SACRAMENTO, Calif. — Effective radio communication between dispatchers and drivers requires more than just uniform procedure, one session revealed at this year's California Association of School Transportation Officials (CASTO) conference.
Yvonne Dennings and Tina Meuser, two dispatchers from Elk Grove Unified School District (USD), discussed with attendees how to practice brief, concise, and impersonal radio communication while also considering voice perception.
Using Elk Grove USD’s transportation department as an example, Dennings and Meuser highlighted several key two-way radio protocols, including:
- Keeping the radio on and at an audible level at all times.
- Ensuring that users give the name or identifier of the unit they are calling before transmitting a message.
- Holding the microphone approximately one inch away from the lips, at an angle of about 45 degrees.
- Pressing the transmit button, hesitating for a count of two, and then speaking slowly and clearly across the mouthpiece in a normal voice.
“It’s just like sending a text message,” Dennings explained. “You never know how a person may be feeling when they’re sending a [text] message. Over the radio, you want to keep it the same way; it’s important to level your tone and have no inflection in your voice.”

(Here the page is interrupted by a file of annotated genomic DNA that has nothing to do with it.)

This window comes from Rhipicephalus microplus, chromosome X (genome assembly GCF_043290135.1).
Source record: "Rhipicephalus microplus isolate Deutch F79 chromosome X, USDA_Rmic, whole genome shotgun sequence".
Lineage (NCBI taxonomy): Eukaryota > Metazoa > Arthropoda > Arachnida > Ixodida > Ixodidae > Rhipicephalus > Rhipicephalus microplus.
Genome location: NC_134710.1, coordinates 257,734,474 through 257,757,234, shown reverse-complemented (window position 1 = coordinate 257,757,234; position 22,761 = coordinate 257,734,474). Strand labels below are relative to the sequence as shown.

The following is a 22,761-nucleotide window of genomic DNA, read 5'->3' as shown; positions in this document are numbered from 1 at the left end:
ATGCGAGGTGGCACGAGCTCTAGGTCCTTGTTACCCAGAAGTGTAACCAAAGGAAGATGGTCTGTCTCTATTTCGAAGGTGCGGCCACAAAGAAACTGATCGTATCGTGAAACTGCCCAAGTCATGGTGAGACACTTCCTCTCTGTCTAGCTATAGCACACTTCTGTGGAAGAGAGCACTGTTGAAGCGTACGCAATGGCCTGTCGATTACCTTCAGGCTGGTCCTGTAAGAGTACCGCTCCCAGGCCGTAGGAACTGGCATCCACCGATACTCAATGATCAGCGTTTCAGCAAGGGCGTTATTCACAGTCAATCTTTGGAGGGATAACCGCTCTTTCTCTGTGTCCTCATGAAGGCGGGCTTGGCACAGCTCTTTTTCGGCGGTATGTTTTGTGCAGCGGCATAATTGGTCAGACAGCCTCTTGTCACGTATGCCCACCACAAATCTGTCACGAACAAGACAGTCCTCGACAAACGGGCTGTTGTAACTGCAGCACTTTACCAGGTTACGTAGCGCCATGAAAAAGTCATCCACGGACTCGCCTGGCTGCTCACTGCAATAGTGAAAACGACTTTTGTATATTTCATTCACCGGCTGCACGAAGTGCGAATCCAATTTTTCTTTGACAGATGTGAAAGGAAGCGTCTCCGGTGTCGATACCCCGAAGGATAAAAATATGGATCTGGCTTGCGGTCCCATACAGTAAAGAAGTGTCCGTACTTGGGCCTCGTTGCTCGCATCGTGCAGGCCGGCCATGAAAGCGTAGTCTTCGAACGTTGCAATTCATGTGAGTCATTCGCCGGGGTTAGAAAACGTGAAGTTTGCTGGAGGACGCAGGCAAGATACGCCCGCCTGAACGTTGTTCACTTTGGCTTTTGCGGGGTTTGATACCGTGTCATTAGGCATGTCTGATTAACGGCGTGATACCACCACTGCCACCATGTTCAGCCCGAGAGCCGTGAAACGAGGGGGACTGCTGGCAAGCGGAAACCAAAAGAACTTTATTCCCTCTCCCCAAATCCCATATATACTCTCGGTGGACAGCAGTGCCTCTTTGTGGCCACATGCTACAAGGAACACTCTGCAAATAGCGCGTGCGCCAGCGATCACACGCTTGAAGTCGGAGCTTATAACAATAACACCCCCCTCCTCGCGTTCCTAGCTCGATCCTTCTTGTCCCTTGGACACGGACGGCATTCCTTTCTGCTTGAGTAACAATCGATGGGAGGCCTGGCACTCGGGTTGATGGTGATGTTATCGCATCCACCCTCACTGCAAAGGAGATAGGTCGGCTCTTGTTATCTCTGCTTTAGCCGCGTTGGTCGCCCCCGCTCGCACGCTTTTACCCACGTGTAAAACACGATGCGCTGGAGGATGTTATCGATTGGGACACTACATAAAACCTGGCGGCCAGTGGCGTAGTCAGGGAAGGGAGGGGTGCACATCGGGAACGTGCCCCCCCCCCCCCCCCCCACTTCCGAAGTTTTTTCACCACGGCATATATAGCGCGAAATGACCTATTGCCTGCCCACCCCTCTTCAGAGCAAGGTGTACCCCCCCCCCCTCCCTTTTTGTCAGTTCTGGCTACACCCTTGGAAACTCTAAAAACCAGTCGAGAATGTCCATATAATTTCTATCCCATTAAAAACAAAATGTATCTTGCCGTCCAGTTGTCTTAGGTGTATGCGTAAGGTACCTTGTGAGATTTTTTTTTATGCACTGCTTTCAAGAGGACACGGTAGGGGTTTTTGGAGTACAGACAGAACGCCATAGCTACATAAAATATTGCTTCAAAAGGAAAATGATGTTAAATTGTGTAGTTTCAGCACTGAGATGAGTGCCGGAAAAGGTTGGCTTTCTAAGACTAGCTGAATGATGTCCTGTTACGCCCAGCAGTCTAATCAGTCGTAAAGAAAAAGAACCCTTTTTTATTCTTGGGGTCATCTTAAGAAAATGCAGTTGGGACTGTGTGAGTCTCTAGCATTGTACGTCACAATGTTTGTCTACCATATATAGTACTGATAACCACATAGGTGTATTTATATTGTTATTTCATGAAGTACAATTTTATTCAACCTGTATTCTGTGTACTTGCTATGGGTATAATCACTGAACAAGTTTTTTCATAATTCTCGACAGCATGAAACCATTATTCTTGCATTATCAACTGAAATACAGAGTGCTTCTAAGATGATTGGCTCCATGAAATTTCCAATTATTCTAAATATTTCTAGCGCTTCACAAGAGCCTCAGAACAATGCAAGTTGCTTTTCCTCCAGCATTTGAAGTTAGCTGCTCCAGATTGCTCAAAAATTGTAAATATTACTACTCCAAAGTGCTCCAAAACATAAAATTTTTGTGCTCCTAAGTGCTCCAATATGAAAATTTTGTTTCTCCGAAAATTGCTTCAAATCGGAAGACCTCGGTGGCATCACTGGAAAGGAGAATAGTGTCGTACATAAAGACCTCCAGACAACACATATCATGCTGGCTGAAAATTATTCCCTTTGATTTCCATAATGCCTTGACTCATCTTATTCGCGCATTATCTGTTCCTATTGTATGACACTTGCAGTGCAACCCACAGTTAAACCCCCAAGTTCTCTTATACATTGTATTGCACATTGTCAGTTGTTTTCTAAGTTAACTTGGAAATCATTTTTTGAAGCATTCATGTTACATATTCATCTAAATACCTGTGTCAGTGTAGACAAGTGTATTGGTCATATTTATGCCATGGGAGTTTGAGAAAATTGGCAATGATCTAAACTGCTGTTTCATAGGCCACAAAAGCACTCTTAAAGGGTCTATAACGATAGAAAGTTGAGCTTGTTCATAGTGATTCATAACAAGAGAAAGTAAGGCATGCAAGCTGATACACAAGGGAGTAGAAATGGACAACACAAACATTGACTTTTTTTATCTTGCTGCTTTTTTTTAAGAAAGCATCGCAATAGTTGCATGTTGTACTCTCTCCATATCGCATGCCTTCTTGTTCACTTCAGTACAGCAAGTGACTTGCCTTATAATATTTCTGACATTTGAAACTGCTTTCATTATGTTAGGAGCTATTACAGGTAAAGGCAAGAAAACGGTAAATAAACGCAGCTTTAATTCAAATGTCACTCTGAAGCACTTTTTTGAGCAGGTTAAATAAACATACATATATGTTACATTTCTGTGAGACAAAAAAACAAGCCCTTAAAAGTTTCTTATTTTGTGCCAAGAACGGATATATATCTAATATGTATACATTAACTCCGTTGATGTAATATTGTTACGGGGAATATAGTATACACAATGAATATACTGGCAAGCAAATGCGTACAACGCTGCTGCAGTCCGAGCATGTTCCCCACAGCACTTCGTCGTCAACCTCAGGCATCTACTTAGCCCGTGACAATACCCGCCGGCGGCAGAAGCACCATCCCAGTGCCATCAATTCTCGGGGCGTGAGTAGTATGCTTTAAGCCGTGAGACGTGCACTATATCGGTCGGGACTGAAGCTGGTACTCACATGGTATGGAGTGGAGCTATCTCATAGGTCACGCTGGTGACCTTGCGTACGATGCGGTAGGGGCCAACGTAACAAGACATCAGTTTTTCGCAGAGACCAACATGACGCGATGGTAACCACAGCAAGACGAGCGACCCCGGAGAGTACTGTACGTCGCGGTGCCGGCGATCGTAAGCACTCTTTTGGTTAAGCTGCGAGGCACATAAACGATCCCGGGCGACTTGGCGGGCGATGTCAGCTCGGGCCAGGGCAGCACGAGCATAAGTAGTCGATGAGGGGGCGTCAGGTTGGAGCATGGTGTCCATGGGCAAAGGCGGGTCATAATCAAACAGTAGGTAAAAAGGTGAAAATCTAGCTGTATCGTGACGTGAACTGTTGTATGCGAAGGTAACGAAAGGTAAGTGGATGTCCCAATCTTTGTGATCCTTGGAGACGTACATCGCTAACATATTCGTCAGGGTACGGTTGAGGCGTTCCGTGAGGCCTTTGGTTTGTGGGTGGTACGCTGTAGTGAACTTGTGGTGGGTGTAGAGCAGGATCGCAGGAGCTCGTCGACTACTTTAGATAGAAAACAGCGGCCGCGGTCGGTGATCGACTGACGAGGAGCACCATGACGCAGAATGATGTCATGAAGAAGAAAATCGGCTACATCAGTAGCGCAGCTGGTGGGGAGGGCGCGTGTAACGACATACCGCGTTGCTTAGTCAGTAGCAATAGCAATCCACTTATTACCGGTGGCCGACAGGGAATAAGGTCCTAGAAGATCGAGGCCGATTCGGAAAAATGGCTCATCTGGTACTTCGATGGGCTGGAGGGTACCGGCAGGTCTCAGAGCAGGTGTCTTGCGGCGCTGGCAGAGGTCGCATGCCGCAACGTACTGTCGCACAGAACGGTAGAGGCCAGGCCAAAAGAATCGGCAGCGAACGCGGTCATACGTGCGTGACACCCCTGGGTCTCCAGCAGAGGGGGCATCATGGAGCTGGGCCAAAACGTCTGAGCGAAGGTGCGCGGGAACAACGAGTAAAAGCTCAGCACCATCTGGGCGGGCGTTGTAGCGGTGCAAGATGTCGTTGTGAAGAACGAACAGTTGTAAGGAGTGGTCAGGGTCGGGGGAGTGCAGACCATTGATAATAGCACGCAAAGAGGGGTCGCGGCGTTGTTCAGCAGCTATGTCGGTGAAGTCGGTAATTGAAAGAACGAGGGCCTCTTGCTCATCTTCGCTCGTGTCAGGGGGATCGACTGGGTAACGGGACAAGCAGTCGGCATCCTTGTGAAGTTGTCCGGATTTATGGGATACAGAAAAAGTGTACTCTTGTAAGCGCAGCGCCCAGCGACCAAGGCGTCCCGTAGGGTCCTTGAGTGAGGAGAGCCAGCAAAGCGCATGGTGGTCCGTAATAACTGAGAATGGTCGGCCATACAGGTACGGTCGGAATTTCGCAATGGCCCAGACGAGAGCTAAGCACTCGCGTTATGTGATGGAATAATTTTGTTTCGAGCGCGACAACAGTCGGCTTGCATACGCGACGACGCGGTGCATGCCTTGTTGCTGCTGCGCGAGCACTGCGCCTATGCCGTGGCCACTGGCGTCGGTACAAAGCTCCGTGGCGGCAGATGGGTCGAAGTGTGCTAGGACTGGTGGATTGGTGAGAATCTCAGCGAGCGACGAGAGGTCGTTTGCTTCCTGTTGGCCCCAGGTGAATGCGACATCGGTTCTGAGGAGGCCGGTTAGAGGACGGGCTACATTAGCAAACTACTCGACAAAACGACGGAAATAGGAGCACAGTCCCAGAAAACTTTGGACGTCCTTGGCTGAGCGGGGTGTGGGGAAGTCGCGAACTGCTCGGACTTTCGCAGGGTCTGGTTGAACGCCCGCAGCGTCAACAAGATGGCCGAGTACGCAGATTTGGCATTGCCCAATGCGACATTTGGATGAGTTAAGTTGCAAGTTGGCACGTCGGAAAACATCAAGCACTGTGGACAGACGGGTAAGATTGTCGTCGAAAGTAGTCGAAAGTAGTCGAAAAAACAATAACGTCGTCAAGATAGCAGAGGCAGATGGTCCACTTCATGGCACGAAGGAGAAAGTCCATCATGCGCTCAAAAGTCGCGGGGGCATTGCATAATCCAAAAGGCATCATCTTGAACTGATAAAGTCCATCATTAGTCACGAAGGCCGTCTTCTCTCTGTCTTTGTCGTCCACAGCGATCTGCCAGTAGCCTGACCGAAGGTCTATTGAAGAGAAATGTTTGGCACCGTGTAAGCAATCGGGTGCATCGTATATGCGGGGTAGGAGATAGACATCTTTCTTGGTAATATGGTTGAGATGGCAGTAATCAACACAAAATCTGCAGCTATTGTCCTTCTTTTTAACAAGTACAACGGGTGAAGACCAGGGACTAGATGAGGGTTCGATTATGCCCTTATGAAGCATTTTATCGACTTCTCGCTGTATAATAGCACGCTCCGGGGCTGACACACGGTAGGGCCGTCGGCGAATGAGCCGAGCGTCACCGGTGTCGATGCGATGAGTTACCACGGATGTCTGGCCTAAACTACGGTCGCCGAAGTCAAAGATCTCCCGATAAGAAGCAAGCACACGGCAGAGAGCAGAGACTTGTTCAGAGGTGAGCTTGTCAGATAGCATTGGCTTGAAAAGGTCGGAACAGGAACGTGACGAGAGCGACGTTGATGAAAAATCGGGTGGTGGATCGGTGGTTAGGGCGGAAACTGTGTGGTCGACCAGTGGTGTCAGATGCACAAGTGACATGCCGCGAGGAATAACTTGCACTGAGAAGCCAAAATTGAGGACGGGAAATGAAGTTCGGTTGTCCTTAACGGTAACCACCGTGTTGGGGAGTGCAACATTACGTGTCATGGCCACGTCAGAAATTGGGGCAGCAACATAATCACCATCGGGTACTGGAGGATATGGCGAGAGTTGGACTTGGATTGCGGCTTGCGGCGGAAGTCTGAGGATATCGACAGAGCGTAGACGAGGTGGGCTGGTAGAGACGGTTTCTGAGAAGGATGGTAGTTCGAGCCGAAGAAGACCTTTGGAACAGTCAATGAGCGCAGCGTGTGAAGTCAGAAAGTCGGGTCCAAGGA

Matt Sanchez, the transportation director for Elk Grove USD, also advised attendees to be mindful of the language they use when referring to students and how to communicate when there is an emergency on or off the school bus.
For example, he told attendees, “If you’re transporting a student who uses a wheelchair, you never want to refer to them as ‘that wheelchair kid.’ You always want to use the most appropriate words and refer to them as students.”
In this case, he added, it would be best to say, “I am transporting a student who uses a wheelchair.”
Another scenario Sanchez mentioned was how to disclose to dispatchers and school staff that a student is lost or missing.
“You never want to say a student is lost prematurely; that evokes panic for the school and parents involved,” he added. “You simply want to say a student is ‘misplaced.’”
At Elk Grove, currently all of the district’s buses are equipped with tablets that allow drivers to scan students on and off the bus, in hopes of reducing the chance of any misplaced students, Meuser added. For attendees who may not have tablets on their buses, she stressed the importance of having dispatchers provide drivers with consistent, up-to-date records of student routing information and giving drivers access to multiple radio channels to disclose any emergency information.
Dennings told attendees that the same rules would apply in the event of a school bus accident.
“The dispatcher’s first responsibility is to keep the driver calm and focused,” she said. “You need to remind drivers to assess the scene and organize their thoughts. They need to be able to communicate [to the dispatcher] the location, how many students are on the bus, are there other vehicles involved, and are there any injuries or damages.”
In addition to the strategies mentioned above, Dennings and Meuser noted several radio practices to avoid. These included participating in unnecessary radio chatter, disrespectful communication, distributing excessive weather/traffic-related information, and not considering confidentiality when disclosing student information.
Originally posted on School Bus Fleet